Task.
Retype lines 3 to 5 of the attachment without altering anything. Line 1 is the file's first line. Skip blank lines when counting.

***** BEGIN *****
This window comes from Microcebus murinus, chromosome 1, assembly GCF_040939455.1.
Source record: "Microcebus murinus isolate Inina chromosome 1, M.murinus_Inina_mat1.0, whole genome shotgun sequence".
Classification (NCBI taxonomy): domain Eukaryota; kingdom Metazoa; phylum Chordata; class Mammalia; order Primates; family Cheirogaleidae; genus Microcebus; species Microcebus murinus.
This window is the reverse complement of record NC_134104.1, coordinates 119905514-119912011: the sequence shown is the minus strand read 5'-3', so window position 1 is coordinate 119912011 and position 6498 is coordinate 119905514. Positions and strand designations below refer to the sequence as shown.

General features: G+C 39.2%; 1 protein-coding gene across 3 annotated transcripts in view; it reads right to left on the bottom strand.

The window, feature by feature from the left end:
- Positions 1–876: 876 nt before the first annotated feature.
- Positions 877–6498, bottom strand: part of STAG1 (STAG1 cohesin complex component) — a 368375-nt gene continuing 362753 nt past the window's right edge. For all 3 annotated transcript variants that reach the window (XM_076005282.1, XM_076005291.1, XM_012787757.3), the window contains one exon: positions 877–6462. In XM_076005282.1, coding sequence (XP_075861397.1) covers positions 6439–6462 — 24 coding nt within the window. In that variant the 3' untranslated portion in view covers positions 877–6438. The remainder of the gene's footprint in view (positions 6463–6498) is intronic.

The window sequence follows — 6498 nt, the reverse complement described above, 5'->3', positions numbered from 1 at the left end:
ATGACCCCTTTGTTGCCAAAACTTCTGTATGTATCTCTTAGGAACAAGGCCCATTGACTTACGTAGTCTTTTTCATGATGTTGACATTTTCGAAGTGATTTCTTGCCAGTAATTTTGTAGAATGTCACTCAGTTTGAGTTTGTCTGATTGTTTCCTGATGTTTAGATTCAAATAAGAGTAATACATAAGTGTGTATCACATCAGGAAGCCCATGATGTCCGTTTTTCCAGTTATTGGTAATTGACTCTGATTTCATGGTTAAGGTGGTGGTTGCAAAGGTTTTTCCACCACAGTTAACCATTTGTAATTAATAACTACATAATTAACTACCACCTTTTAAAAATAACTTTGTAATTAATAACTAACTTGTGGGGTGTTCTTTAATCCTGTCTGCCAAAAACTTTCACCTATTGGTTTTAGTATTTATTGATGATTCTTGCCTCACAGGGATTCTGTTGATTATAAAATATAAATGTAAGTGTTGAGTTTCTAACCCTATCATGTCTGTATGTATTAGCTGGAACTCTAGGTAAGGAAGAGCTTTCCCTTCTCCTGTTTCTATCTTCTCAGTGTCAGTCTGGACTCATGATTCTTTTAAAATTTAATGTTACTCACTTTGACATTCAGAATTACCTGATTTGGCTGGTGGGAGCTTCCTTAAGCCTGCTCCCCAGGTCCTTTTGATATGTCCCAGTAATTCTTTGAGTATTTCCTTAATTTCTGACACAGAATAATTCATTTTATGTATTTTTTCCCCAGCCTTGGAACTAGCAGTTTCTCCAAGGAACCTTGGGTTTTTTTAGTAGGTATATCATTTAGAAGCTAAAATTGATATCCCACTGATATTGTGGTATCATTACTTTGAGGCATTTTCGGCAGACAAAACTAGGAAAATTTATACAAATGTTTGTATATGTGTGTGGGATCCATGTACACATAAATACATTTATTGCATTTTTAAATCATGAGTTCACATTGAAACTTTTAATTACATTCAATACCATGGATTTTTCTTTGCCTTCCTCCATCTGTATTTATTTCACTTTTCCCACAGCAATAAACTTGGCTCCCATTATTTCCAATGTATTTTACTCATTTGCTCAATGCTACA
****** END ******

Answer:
Classification (NCBI taxonomy): domain Eukaryota; kingdom Metazoa; phylum Chordata; class Mammalia; order Primates; family Cheirogaleidae; genus Microcebus; species Microcebus murinus.
This window is the reverse complement of record NC_134104.1, coordinates 119905514-119912011: the sequence shown is the minus strand read 5'-3', so window position 1 is coordinate 119912011 and position 6498 is coordinate 119905514. Positions and strand designations below refer to the sequence as shown.

General features: G+C 39.2%; 1 protein-coding gene across 3 annotated transcripts in view; it reads right to left on the bottom strand.